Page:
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by Natalie Finn | Wed., Mar. 20, 2019 3:00 AM
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If Meghan Markle wanted to give birth to her first child with Prince Harry at home, she certainly could, with the best doctors and every modern convenience ushered right in with the snap of a royal finger.
It wasn't too long ago, after all, when that was the norm.
Harry's father, Prince Charles, was born at Buckingham Palace, as were his brothers Prince Andrew and Prince Edward. His sister, Princess Anne, was born at another royal residence, Clarence House, because Buckingham Palace was mid-renovation to modernize and repair damage sustained during World War II. Queen Elizabeth II and Prince Philip lived at Clarence House with their two eldest children until 1953.
Hospitals, in one form or another, have existed in England since at least the 11th century, a place for organized healing a logical next step for a civilization perpetually at war. Over the course of the millennium, eventually hospitals also came to be used for pleasant occurrences, such as births, though home deliveries remained the norm into the 20th century. But even though hospitals were vastly improved by the time Queen Victoria birthed nine children in the 1800s, let alone by the time the reigning queen was having babies, Britain's royal family was content to let the doctors come to them, be they at Buckingham Palace or Balmoral.
Or, in the Queen Mother's case... somewhere.
The ninth of 10 children born to Claude Bowes-Lyon and wife Cecilia, Elizabeth Angela Marguerite Bowes-Lyon—the future Queen Elizabeth and then Elizabeth, Queen Mother—was born on Aug. 4, 1900, but where, exactly, remains a mystery.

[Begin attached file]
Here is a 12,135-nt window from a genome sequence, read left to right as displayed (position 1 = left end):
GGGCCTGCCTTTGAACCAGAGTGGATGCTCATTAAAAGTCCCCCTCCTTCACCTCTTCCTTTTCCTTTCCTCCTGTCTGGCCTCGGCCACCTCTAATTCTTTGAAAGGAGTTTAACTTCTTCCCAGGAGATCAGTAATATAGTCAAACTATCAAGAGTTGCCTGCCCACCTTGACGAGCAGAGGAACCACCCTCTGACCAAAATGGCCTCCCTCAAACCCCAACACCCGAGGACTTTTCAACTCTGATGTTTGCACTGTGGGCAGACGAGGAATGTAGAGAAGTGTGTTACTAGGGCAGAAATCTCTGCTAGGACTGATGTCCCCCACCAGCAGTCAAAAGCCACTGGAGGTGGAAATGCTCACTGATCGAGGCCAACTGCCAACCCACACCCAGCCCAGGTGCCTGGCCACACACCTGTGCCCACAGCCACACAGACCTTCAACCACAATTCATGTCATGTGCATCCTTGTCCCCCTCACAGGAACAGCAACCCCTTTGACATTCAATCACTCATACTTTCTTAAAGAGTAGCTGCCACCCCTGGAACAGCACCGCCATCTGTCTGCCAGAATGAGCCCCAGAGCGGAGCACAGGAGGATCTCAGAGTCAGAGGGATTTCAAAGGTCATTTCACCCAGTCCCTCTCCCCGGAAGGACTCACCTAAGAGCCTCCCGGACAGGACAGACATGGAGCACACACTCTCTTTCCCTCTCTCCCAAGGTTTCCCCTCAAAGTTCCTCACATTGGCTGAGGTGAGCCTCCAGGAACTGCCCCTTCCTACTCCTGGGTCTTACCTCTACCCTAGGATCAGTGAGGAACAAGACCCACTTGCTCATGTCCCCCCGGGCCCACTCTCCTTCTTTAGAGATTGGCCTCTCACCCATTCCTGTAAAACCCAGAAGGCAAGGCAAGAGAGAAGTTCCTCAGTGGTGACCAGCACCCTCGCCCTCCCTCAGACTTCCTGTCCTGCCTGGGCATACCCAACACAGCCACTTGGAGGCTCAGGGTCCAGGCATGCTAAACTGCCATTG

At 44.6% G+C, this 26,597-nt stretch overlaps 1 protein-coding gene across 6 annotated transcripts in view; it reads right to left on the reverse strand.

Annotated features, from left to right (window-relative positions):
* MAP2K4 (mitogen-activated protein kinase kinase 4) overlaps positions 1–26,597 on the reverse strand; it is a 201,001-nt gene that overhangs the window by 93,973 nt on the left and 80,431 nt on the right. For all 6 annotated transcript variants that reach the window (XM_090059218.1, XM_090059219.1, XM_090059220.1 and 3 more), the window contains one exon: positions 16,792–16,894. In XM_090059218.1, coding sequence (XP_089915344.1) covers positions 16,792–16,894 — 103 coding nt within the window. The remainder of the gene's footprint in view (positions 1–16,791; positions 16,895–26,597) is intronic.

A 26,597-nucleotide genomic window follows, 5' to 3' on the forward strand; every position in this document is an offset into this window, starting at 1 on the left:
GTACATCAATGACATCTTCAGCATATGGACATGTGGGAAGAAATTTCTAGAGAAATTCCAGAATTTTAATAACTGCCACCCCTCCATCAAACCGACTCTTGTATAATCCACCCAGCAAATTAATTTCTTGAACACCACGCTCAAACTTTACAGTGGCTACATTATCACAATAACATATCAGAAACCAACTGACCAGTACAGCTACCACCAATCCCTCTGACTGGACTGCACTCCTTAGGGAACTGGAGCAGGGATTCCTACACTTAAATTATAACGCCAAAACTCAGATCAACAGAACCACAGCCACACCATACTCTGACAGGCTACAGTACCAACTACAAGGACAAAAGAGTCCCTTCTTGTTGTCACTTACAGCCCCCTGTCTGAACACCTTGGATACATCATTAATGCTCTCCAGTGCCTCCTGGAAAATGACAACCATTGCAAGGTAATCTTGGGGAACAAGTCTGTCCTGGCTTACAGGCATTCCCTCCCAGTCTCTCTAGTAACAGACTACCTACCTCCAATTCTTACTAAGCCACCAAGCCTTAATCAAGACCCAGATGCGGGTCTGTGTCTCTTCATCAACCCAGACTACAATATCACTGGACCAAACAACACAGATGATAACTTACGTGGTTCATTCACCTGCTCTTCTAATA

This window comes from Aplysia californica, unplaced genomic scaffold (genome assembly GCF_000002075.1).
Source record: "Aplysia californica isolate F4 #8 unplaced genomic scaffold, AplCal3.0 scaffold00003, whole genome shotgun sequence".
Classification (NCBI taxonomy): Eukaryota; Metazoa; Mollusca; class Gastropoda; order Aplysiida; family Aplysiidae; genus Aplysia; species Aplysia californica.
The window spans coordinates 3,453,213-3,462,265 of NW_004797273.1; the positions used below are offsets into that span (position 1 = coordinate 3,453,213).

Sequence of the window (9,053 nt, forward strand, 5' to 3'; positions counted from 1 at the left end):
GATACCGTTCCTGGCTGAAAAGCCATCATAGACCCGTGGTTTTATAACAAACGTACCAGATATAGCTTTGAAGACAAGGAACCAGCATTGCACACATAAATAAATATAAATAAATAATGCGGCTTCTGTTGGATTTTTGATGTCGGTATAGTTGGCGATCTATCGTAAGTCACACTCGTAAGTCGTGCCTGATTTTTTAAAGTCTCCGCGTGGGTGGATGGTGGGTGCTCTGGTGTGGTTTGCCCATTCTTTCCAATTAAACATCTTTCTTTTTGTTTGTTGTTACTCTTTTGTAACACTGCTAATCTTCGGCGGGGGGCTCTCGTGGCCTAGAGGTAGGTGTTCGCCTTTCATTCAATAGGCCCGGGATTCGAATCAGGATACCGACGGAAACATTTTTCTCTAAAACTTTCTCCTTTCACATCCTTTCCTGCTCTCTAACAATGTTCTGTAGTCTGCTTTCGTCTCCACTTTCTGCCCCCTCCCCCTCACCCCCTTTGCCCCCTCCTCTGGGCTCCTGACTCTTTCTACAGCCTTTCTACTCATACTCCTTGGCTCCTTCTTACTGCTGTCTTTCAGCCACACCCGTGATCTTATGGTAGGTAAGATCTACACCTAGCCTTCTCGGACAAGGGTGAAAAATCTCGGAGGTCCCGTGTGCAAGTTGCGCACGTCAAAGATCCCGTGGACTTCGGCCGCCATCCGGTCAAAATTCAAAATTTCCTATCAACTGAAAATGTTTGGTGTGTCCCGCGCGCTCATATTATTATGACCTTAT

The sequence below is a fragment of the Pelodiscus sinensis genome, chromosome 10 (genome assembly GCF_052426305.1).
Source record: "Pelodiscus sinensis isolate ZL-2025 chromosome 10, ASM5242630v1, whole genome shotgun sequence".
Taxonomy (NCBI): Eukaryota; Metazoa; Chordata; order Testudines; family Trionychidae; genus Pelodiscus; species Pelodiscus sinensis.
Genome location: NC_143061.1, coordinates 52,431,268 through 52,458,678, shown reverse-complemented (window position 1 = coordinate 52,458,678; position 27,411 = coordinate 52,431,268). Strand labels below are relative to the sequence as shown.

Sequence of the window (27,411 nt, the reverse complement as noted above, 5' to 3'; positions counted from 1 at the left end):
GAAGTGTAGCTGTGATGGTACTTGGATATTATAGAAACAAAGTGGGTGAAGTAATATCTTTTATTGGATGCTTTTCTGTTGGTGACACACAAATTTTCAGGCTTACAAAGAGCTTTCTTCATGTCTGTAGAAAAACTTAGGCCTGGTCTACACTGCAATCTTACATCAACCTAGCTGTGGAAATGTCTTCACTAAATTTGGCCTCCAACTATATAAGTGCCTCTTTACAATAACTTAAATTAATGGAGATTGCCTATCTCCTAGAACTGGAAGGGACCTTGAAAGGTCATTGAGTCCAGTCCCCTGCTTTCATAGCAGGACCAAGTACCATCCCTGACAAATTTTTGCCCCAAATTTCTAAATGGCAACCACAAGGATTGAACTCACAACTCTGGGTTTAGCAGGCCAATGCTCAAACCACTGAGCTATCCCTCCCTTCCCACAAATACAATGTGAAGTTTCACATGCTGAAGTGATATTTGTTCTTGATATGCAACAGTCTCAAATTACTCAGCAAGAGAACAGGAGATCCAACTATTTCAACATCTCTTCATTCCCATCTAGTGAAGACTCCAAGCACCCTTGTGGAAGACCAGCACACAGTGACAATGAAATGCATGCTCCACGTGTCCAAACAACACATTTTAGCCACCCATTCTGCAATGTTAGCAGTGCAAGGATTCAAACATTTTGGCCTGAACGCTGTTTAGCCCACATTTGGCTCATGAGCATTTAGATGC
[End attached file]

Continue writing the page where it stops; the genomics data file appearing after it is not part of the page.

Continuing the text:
Extensive research has been done into where she was most likely born, but since so many siblings had come before her, no one was paying very close attention. Her birth was registered as having occurred in the village of Hertfordshire, at St. Paul's Walden Bury, one of her childhood homes. But a passport she was issued at the age of 21 cited her birthplace as London and, in 1980, the Queen Mother mentioned having been born in the British capital but christened in Hertfordshire.
Biographer Grania Forbes has suggested the possibility that Elizabeth's father wrote down the wrong location when registering her birth in Hitchin, Hertfordshire, six weeks after she arrived. Her grandfather noted in his diary that Claude was 10 days late for the start of grouse season at Glamis Castle, the family homestead in Scotland, so it's at least agreed-upon that she was born in England.
Possible London locations include Belgrave Mansions, where her paternal grandparents were renting, or Forbes House, home of her twice-widowed maternal grandmother.
There's even been speculation that she was born in an ambulance—a horse-drawn carriage going really fast—on the way to a hospital in London, but the assumption is that some sort of written record would exist (and women of her mother's status almost never gave birth in hospitals).
It was also surmised that Cecilia went into labor while en route from London, so they pulled over and she gave birth at the home of a doctor in Welwyn, another village in Hertfordshire.